- Coping skills Coping and problem-solving skills help empower a person who has to work through adversity and overcome hardship. Research finds that using positive coping skills (like optimism and sharing) can help bolster resilience more than nonproductive coping skills.
- Communication skills Being able to communicate clearly and effectively helps people seek support, mobilize resources, and take action. Research shows that those who are able to interact with, show empathy toward, and inspire confidence and trust in others tend to be more resilient.
- Emotional regulation The capacity to manage potentially overwhelming emotions (or seek assistance to work through them) helps people maintain focus when overcoming a challenge, and has been linked to improved resilience, a study published in Frontiers in Psychology in November 2017 showed.
What Does the Research Say About Why Resilience Is Important?
Resilience is what gives people the emotional strength to cope with trauma, adversity, and hardship. Resilient people utilize their resources, strengths, and skills to overcome challenges and work through setbacks.
People who lack resilience are more likely to feel overwhelmed or helpless and rely on unhealthy coping strategies (such as avoidance, isolation, and self-medication).
A study published in May 2022 in the International Journal of Environmental Research and Public Health suggested that people with resilience, coping capabilities, and emotional intelligence are more likely to have better overall well-being than those with lower resilience, and better life satisfaction.
A study from the February 2022 issue of Psychology, Health & Medicine that surveyed 1,032 college students showed that emotional resilience was linked to reduced stress and a more positive life satisfaction overall during the early stages of the COVID-19 pandemic.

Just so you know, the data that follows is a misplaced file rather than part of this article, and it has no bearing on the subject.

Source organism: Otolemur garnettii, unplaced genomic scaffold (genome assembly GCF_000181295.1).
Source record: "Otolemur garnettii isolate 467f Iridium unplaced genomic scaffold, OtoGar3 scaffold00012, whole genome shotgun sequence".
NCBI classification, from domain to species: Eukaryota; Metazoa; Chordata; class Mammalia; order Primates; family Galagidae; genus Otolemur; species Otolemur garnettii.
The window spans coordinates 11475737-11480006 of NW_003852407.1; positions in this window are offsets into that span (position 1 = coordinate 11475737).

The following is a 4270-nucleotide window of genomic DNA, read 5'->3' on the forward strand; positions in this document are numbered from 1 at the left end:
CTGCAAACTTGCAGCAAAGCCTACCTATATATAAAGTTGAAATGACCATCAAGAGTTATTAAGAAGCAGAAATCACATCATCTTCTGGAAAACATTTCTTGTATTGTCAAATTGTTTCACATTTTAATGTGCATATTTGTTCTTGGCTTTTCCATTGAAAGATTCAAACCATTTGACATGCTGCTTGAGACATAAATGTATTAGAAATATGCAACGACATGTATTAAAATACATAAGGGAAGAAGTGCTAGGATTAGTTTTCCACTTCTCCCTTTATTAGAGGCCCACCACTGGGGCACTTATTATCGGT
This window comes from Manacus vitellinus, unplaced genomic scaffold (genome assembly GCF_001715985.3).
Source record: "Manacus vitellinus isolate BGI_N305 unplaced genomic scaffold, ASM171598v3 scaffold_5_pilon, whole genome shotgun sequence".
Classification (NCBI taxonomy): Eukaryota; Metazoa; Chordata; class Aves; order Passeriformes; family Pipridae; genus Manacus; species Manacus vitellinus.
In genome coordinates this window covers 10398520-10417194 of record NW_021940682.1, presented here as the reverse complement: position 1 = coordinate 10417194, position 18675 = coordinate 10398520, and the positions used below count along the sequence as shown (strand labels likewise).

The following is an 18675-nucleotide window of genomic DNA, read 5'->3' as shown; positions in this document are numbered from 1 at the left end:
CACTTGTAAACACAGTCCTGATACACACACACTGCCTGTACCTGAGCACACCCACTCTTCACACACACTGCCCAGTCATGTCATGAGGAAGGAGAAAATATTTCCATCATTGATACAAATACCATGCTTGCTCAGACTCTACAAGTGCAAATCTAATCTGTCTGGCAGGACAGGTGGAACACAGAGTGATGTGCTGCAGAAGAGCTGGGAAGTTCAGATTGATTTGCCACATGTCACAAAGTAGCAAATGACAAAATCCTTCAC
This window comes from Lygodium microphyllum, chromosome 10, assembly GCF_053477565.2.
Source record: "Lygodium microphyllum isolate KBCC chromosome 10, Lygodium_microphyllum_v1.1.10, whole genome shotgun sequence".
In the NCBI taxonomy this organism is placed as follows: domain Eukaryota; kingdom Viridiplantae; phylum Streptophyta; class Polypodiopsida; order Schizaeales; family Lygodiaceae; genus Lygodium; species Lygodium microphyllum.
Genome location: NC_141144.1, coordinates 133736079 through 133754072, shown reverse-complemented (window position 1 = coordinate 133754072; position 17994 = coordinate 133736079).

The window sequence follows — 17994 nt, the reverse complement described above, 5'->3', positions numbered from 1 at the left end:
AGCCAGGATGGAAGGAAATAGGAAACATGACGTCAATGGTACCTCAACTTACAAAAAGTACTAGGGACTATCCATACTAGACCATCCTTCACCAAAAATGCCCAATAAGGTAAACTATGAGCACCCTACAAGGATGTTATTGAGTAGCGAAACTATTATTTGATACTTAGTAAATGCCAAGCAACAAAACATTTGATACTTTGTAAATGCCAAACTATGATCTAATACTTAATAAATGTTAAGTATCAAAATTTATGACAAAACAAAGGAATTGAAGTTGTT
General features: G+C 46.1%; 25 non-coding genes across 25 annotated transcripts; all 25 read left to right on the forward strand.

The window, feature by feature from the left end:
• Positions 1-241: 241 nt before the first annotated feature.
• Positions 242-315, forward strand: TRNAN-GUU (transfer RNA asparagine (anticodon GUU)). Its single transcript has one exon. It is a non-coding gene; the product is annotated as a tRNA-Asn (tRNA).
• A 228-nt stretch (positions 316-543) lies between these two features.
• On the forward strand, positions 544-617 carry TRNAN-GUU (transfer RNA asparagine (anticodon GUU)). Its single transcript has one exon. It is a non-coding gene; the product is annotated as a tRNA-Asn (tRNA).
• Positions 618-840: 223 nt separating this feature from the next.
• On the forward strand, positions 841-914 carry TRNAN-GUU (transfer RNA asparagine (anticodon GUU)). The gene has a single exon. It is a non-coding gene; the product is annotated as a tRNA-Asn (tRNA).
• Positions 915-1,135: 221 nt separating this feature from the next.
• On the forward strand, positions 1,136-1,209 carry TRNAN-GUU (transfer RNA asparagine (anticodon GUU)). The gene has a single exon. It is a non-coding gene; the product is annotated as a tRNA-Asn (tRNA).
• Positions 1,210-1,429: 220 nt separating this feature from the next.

One study showed that people who had attempted suicide had significantly lower resilience scale scores than people who had never attempted suicide.
Resilient people do experience stress, setbacks, and difficult emotions, but they tap into their strengths and seek help from support systems to overcome challenges and work through problems. Resilience empowers them to accept and adapt to a situation and move forward, Sood explains. “[It’s] the core strength you use to lift the load of life.”
What Are the 7 Cs of Resilience?
Ken Ginsburg, MD, a pediatrician specializing in adolescent medicine at the Children’s Hospital of Philadelphia and a cofounder of the Center for Parent and Teen Communication, developed the 7 Cs model of resilience to help kids and teens build the skills to be happier and more resilient.
The 7 Cs model is centered on two key points:
- Young people live up or down to the expectations that are set for them, and need adults who love them unconditionally and hold them to high expectations.
- How we model resilience for young people is far more important than what we say about it.
The American Academy of Pediatrics summarizes the 7 Cs as follows:
- Competence This is the ability to know how to handle situations effectively. To build competence, individuals develop a set of skills to help them trust their judgments and make responsible choices.
- Confidence Dr. Ginsburg says that true self-confidence is rooted in competence. Individuals gain confidence by demonstrating competence in real-life situations.
- Connection Close ties to family, friends, and community provide a sense of security and belonging.
- Character Individuals need a fundamental sense of right and wrong to make responsible choices, contribute to society, and experience self-worth.
- Contribution Ginsburg says that having a sense of purpose is a powerful motivator. Contributing to one’s community reinforces positive reciprocal relationships.
- Coping When people learn to cope with stress effectively, they are better prepared to handle adversity and setbacks.
- Control Developing an understanding of internal control helps individuals act as problem-solvers instead of victims of circumstance. When individuals learn that they can control the outcomes of their decisions, they are more likely to view themselves as capable and confident. (6)
The 7 Cs of resilience illustrate the interplay between personal strengths and outside resources, regardless of age.